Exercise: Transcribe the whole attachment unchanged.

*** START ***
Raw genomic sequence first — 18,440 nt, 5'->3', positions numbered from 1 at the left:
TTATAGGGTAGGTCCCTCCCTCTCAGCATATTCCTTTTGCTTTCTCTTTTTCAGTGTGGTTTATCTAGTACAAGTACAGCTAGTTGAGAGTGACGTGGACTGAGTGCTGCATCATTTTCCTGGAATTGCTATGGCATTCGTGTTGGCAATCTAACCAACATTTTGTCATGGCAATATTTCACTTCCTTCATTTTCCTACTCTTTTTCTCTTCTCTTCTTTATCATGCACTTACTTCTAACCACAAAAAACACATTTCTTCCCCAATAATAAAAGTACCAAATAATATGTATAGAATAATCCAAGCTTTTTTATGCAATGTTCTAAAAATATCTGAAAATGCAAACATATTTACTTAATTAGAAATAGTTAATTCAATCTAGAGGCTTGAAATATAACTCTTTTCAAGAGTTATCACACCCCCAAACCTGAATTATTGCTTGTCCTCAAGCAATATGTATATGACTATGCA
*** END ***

Raw genomic sequence first — 18,440 nt, 5'->3', positions numbered from 1 at the left:
TTATAGGGTAGGTCCCTCCCTCTCAGCATATTCCTTTTGCTTTCTCTTTTTCAGTGTGGTTTATCTAGTACAAGTACAGCTAGTTGAGAGTGACGTGGACTGAGTGCTGCATCATTTTCCTGGAATTGCTATGGCATTCGTGTTGGCAATCTAACCAACATTTTGTCATGGCAATATTTCACTTCCTTCATTTTCCTACTCTTTTTCTCTTCTCTTCTTTATCATGCACTTACTTCTAACCACAAAAAACACATTTCTTCCCCAATAATAAAAGTACCAAATAATATGTATAGAATAATCCAAGCTTTTTTATGCAATGTTCTAAAAATATCTGAAAATGCAAACATATTTACTTAATTAGAAATAGTTAATTCAATCTAGAGGCTTGAAATATAACTCTTTTCAAGAGTTATCACACCCCCAAACCTGAATTATTGCTTGTCCTCAAGCAATATGTATATGACTATGCA